In FIG. 13 streptozotocin-treated animals were transplanted as described hereinabove for FIG. 11. The mice were treated either with PBS (dotted lines) or with MAb to human B7 (solid lines) at a dose of 50 μg every other day for 14 days (FIG. 13). Control animals (treated with PBS) (n=3) had a mean graft survival of 3.5 days, whereas anti-B7-treated animals (n=5) maintained grafts from 9 to >50 days (FIG. 13).

In FIG. 14 normal glycemic, CTLA4Ig-treated, transplanted mice (dotted lines) were nephrectomized on day 44 after transplant and immediately retransplanted with either 1000 first party donor islets (dotted lines, solid circles) or 1000 second party islets (dotted lines, open circles) beneath the remaining kidney capsule.

These islets, frozen at the time of the first transplant, were thawed and cultured for 3 days before transplant to ensure islet function. B10 mice that had been treated with streptozotocin and exhibited nonfasting glucose levels of greater than 280 mg/dl were used as controls (solid lines) (FIG. 14). No treatment was given after transplantation.

Control animals rejected both the first party (solid lines, closed circles) and the second party (solid lines, open circles) islet grafts by day 4 after transplant (FIG. 14). The CTLA4Ig-treated mice retransplanted with second party islets had a mean graft survival of 4.5 days, whereas animals retransplanted with first party donor islets maintained grafts for as long as analyzed (>80 days) (FIG. 14).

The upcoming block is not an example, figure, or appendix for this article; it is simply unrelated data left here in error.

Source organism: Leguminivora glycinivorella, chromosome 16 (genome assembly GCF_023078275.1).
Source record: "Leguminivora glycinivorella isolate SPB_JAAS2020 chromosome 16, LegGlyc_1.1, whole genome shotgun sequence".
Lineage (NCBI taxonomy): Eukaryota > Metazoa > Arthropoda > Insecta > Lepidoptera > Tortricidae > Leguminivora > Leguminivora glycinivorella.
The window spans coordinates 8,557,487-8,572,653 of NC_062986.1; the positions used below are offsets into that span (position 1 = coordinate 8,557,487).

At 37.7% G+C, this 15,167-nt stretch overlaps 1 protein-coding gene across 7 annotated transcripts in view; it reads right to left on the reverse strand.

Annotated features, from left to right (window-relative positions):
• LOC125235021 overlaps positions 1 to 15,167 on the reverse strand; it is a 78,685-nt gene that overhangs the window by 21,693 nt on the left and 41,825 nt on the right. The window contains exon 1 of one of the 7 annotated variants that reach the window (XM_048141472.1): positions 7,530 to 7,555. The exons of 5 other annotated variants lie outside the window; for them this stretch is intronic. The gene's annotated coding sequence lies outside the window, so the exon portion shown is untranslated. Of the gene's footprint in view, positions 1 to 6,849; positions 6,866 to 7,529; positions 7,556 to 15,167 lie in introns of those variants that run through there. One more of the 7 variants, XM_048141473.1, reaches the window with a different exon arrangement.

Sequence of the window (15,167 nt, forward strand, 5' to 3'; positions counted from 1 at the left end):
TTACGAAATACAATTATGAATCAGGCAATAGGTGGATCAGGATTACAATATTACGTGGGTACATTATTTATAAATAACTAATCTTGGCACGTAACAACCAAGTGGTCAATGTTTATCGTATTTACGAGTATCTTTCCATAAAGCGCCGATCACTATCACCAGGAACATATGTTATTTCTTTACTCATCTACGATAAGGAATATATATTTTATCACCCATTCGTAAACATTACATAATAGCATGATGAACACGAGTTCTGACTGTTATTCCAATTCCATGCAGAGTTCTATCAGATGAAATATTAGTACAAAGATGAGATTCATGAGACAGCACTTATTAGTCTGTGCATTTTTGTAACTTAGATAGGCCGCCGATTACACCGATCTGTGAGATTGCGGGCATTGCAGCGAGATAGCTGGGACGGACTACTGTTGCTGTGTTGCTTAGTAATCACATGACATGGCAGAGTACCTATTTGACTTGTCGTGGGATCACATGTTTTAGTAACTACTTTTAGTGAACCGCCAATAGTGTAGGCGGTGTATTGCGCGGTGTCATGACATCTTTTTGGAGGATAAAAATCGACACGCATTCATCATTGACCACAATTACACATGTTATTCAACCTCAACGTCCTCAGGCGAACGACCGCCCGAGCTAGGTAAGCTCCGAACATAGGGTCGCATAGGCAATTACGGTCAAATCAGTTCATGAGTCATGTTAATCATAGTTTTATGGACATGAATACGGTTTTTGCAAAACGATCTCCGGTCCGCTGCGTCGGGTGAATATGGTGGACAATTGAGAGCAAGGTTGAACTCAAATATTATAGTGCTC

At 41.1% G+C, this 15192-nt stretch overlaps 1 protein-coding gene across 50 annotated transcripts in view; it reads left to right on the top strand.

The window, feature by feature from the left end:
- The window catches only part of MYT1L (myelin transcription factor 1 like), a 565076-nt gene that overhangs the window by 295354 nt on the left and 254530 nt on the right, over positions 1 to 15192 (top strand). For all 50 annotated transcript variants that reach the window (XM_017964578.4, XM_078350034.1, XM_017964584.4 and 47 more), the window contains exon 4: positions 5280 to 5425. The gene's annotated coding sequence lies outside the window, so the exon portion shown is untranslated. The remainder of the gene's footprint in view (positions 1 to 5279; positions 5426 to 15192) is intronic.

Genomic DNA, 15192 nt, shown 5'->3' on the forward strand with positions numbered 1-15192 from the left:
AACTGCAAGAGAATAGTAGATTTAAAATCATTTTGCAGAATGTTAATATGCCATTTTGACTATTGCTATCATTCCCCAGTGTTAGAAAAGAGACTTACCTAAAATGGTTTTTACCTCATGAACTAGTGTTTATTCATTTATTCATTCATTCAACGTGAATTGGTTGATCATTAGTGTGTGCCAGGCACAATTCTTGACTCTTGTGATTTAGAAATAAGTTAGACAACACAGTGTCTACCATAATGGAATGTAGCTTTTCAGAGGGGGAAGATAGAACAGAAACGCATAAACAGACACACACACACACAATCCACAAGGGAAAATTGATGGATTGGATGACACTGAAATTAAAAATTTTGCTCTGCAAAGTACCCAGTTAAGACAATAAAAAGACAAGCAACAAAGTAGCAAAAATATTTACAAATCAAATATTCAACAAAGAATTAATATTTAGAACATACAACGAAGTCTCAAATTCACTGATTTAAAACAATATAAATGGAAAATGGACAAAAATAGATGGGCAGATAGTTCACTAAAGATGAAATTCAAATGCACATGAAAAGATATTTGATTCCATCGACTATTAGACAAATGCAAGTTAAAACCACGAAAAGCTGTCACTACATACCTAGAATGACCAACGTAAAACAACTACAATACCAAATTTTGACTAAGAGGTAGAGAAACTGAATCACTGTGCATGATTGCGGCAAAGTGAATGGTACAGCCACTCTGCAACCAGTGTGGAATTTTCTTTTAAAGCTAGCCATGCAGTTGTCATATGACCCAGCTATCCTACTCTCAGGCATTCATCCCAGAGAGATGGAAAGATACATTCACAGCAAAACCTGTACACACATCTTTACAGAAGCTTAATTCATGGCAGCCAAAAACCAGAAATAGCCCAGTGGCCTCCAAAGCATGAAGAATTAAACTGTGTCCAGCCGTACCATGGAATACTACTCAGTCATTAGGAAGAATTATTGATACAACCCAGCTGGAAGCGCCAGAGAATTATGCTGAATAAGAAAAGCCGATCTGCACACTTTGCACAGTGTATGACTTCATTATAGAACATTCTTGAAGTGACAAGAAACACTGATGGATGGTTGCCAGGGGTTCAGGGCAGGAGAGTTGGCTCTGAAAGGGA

CTLA4Ig Significantly Prolongs Human Islet Graft Survival in Mice in a Donor-Specific Manner Thereby Providing an Approach to Immunosuppression

C57BL/6 (B6) or C57BL/10 (B10) mice were treated with streptozotocin to eliminate mouse pancreatic islet B dell function. Diabetic animals were grafted under the kidney capsule, and treatment was started immediately after surgery. Survival of the islet grafts was monitored by the analysis of blood glucose concentrations.

Transplanted control animals, treated with either phosphate-buffered saline (PBS)(n=14) or L6 (a human IgG1 chimeric MAb; n=8), had a mean graft survival of 5.6 and 6.4 days, respectively (FIG. 11A).

In contrast, islet rejection was delayed in animals treated with CTLA4Ig (10 μg per day for 14 days), with four out of the seven animals exhibiting moderately prolonged mean graft survival (12.75 days), whereas the remaining three animals maintained normal glucose levels for >80 days (FIG. 11B).

This eventual increase in glucose concentration may be a result of islet exhaustion because no evidence of active cellular rejection was observed.

In the three mice that maintained long-term islet grafts, the transient increase in glucose concentrations around day 21 after the transplant may have represented a self-limited rejection episode consistent with the pharmacokinetics of CTLA4Ig clearance after therapy (P. S. Linsley et al., Science 257:792 (1992)).

In subsequent experiments, the dose of CTLA4Ig was increased to 50 μg per animal every other day for about 14 days. This treatment resulted in 100% of the animals maintaining normal islet function throughout the experiment with no signs of a rejection crisis (FIG. 11C).